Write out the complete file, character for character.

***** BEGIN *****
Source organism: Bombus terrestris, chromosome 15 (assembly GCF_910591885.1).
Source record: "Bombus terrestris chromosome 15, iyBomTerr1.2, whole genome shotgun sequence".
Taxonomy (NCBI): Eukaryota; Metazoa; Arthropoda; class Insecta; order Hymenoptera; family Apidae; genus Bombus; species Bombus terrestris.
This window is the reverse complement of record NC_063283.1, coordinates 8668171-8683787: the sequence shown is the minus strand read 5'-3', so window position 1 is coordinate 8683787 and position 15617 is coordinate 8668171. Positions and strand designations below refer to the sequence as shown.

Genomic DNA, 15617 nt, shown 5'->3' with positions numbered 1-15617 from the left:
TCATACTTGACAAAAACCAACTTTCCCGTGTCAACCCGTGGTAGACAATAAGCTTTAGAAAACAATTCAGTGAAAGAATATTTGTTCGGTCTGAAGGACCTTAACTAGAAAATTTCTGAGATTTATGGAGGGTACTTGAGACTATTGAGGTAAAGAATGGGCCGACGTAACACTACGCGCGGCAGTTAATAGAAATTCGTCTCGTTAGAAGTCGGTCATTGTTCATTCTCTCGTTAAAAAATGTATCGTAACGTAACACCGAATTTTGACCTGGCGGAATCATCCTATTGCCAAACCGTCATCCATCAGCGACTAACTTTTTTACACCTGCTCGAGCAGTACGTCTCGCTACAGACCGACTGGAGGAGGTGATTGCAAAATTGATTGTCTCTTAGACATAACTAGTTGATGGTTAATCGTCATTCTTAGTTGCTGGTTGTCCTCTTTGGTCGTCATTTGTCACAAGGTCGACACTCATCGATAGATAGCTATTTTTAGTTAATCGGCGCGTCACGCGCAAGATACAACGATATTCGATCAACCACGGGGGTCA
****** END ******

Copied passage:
Source organism: Bombus terrestris, chromosome 15 (assembly GCF_910591885.1).
Source record: "Bombus terrestris chromosome 15, iyBomTerr1.2, whole genome shotgun sequence".
Taxonomy (NCBI): Eukaryota; Metazoa; Arthropoda; class Insecta; order Hymenoptera; family Apidae; genus Bombus; species Bombus terrestris.
This window is the reverse complement of record NC_063283.1, coordinates 8668171-8683787: the sequence shown is the minus strand read 5'-3', so window position 1 is coordinate 8683787 and position 15617 is coordinate 8668171. Positions and strand designations below refer to the sequence as shown.

Genomic DNA, 15617 nt, shown 5'->3' with positions numbered 1-15617 from the left:
TCATACTTGACAAAAACCAACTTTCCCGTGTCAACCCGTGGTAGACAATAAGCTTTAGAAAACAATTCAGTGAAAGAATATTTGTTCGGTCTGAAGGACCTTAACTAGAAAATTTCTGAGATTTATGGAGGGTACTTGAGACTATTGAGGTAAAGAATGGGCCGACGTAACACTACGCGCGGCAGTTAATAGAAATTCGTCTCGTTAGAAGTCGGTCATTGTTCATTCTCTCGTTAAAAAATGTATCGTAACGTAACACCGAATTTTGACCTGGCGGAATCATCCTATTGCCAAACCGTCATCCATCAGCGACTAACTTTTTTACACCTGCTCGAGCAGTACGTCTCGCTACAGACCGACTGGAGGAGGTGATTGCAAAATTGATTGTCTCTTAGACATAACTAGTTGATGGTTAATCGTCATTCTTAGTTGCTGGTTGTCCTCTTTGGTCGTCATTTGTCACAAGGTCGACACTCATCGATAGATAGCTATTTTTAGTTAATCGGCGCGTCACGCGCAAGATACAACGATATTCGATCAACCACGGGGGTCA